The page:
Geraldo considers Senate bid in New Jersey
NEWARK — Geraldo Rivera, who hosts a weekend show on Fox News Channel, said on Thursday that he is seriously thinking about running for the Senate representing New Jersey.
“Buckle your seat belts!” said Rivera before announcing on his radio show on WABC-AM in New York that he is “truly contemplating” a Senate bid.
He said he has spoken to some people in the New Jersey GOP about a run, but he didn't say what they told him.
Rivera got a mixed response when he asked his 30,000 Twitter followers how they feel about him challenging either Sen. Frank Lautenberg or Newark Mayor Cory Booker.
At 89, Lautenberg is the oldest sitting senator. The Democrat hasn't said whether he will seek re-election.
Booker, also a Democrat, has announced he is exploring a run but hasn't made clear if he would challenge Lautenberg in a primary, should the senator seek another term.
No Republican has formally announced an interest in running.
Rivera, 69, said he has commitments to Fox and the radio show, but “I figure at my age if I'm going to do it, I gotta do it.”
“And there doesn't seem to be any Republicans ready to work against or run against” Lautenberg or Booker, he said.
The New Jersey Republican Party did not return an email asking for comment.
Show commenting policy
TribLive commenting policy
You are solely responsible for your comments and by using TribLive.com you agree to our Terms of Service.
We moderate comments. Our goal is to provide substantive commentary for a general readership. By screening submissions, we provide a space where readers can share intelligent and informed commentary that enhances the quality of our news and information.
While most comments will be posted if they are on-topic and not abusive, moderating decisions are subjective. We will make them as carefully and consistently as we can. Because of the volume of reader comments, we cannot review individual moderation decisions with readers.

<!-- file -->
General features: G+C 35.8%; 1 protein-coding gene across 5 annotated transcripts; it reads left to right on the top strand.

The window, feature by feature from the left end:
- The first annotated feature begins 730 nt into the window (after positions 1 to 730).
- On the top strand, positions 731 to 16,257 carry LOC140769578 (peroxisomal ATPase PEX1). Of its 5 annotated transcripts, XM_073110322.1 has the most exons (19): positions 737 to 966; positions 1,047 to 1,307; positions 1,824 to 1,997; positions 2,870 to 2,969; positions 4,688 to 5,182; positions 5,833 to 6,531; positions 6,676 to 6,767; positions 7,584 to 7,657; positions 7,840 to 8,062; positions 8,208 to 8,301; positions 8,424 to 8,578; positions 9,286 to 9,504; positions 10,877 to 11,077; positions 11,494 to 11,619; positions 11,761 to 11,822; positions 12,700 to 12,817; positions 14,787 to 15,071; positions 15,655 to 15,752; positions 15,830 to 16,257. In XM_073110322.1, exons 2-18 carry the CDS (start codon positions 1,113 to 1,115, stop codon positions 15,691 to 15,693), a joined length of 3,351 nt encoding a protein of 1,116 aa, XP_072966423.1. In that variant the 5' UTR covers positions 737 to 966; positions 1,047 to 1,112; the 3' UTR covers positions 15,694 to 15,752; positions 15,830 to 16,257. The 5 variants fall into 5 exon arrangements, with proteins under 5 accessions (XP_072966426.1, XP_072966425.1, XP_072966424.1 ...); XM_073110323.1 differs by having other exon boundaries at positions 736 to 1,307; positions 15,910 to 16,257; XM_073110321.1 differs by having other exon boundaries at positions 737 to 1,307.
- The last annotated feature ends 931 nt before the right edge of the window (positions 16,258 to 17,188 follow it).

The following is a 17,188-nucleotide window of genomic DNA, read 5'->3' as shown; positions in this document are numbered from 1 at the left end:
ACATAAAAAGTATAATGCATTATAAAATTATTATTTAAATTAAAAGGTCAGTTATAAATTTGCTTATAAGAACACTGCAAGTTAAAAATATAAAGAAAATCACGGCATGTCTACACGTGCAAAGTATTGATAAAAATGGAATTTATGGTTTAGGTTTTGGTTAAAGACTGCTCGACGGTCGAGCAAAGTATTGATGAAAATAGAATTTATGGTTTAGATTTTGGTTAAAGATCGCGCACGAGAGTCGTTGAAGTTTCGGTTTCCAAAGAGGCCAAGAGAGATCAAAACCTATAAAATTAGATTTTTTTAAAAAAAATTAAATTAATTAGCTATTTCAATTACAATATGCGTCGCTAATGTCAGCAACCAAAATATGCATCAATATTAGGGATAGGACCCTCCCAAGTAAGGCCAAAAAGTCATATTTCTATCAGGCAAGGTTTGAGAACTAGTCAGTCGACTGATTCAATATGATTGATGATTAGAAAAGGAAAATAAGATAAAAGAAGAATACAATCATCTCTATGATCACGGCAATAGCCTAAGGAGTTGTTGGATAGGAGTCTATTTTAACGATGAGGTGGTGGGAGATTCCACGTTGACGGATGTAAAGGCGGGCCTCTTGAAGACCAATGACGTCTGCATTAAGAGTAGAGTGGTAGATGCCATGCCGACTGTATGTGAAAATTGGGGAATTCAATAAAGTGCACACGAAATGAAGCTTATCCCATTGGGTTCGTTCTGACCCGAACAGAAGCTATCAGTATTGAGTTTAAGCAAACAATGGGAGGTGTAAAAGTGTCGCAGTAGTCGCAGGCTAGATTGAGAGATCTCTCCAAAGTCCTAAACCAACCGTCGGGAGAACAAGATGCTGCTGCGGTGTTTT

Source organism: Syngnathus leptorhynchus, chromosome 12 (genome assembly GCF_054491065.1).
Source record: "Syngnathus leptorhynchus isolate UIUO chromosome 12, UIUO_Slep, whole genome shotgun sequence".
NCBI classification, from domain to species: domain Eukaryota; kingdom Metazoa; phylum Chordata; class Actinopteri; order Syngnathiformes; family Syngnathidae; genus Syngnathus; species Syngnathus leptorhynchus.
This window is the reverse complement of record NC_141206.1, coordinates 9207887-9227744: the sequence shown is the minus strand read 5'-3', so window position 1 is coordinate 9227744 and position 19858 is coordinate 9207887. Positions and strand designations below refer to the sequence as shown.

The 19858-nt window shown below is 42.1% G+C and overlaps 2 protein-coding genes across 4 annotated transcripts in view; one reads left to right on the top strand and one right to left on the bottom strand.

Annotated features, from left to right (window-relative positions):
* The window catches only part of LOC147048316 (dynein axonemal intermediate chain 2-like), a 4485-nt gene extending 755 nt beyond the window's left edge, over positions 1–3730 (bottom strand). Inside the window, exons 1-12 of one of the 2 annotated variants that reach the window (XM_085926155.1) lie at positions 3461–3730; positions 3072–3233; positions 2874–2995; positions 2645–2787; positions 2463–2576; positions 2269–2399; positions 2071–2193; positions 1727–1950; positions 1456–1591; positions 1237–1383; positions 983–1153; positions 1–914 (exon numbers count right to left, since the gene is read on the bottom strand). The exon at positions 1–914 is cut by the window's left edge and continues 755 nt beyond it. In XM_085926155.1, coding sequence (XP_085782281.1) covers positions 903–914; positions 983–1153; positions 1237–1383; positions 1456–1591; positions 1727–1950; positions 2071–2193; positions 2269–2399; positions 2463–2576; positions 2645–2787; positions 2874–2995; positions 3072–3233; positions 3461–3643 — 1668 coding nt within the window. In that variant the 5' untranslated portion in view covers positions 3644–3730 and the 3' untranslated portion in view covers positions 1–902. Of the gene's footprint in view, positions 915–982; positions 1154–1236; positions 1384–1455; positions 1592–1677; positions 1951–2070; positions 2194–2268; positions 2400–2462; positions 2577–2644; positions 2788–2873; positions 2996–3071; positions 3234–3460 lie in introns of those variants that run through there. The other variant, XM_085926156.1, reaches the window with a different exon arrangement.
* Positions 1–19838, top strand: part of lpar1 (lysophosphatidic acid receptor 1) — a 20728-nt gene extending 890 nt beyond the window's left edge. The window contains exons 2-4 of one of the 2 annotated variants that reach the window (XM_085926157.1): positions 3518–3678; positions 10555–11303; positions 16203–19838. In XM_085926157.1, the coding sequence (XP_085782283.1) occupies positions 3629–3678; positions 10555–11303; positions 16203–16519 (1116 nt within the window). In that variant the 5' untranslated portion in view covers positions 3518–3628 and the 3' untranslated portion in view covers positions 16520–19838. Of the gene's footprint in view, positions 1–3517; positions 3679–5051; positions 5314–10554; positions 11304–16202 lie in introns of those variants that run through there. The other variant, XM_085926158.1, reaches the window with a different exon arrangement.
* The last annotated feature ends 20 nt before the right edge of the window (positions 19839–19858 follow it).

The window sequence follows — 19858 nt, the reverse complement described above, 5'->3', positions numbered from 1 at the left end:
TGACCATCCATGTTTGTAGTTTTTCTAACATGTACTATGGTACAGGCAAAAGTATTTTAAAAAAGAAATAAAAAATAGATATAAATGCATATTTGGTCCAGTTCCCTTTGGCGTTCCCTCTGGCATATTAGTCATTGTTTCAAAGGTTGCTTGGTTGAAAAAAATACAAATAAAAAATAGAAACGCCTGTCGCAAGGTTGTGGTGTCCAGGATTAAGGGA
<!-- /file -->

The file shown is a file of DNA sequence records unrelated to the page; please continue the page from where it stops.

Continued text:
We value thoughtful comments representing a range of views that make their point quickly and politely. We make an effort to protect discussions from repeated comments either by the same reader or different readers.
We follow the same standards for taste as the daily newspaper. A few things we won't tolerate: personal attacks, obscenity, vulgarity, profanity (including expletives and letters followed by dashes), commercial promotion, impersonations, incoherence, proselytizing and SHOUTING. Don't include URLs to Web sites.
We do not edit comments. They are either approved or deleted. We reserve the right to edit a comment that is quoted or excerpted in an article. In this case, we may fix spelling and punctuation.
We welcome strong opinions and criticism of our work, but we don't want comments to become bogged down with discussions of our policies and we will moderate accordingly.
We appreciate it when readers and people quoted in articles or blog posts point out errors of fact or emphasis and will investigate all assertions. But these suggestions should be sent via e-mail. To avoid distracting other readers, we won't publish comments that suggest a correction. Instead, corrections will be made in a blog post or in an article.
- Advocate pushes IRS on nonprofits’ tax forms
- Shark attacks spike in Carolinas
- Deaths from diabetes, heart disease, cancer blamed on sugary beverages
- Secretary of State Kerry’s testimony sought in House probe of Benghazi attack
- Feds to push to double threshold for overtime pay
- Mangroves razed for boat show in Florida
- Charges to mount as captured New York prison escapee gets better
- Supreme Court upholds execution by lethal injection using midazolam
- VA whistleblowers group asks Obama to replace acting inspector general
- He’s fired: NBC severing business relationship with Trump
- Indian tribes hope new rule clears path to receiving federal acknowledgment